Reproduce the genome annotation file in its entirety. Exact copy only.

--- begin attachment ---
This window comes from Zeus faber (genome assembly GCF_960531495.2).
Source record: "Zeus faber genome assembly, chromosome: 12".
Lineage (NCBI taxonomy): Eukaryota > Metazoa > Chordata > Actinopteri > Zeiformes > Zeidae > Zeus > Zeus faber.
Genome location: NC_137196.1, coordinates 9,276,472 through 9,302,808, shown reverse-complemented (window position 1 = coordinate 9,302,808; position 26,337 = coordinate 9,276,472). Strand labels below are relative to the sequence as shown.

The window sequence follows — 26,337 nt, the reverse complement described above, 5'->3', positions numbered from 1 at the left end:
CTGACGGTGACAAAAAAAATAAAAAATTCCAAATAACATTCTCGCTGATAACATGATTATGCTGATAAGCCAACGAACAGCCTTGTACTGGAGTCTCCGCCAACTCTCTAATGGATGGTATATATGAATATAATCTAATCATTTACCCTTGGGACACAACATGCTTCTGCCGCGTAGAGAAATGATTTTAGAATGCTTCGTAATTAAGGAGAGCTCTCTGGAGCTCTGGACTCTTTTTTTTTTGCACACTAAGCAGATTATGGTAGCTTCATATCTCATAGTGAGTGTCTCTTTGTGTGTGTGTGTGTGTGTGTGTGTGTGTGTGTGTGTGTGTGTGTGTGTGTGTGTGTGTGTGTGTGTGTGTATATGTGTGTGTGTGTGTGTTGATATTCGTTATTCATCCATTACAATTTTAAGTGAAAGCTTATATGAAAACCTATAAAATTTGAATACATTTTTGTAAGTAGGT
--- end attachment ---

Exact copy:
This window comes from Zeus faber (genome assembly GCF_960531495.2).
Source record: "Zeus faber genome assembly, chromosome: 12".
Lineage (NCBI taxonomy): Eukaryota > Metazoa > Chordata > Actinopteri > Zeiformes > Zeidae > Zeus > Zeus faber.
Genome location: NC_137196.1, coordinates 9,276,472 through 9,302,808, shown reverse-complemented (window position 1 = coordinate 9,302,808; position 26,337 = coordinate 9,276,472). Strand labels below are relative to the sequence as shown.

The window sequence follows — 26,337 nt, the reverse complement described above, 5'->3', positions numbered from 1 at the left end:
CTGACGGTGACAAAAAAAATAAAAAATTCCAAATAACATTCTCGCTGATAACATGATTATGCTGATAAGCCAACGAACAGCCTTGTACTGGAGTCTCCGCCAACTCTCTAATGGATGGTATATATGAATATAATCTAATCATTTACCCTTGGGACACAACATGCTTCTGCCGCGTAGAGAAATGATTTTAGAATGCTTCGTAATTAAGGAGAGCTCTCTGGAGCTCTGGACTCTTTTTTTTTTGCACACTAAGCAGATTATGGTAGCTTCATATCTCATAGTGAGTGTCTCTTTGTGTGTGTGTGTGTGTGTGTGTGTGTGTGTGTGTGTGTGTGTGTGTGTGTGTGTGTGTGTGTGTGTGTGTATATGTGTGTGTGTGTGTGTTGATATTCGTTATTCATCCATTACAATTTTAAGTGAAAGCTTATATGAAAACCTATAAAATTTGAATACATTTTTGTAAGTAGGT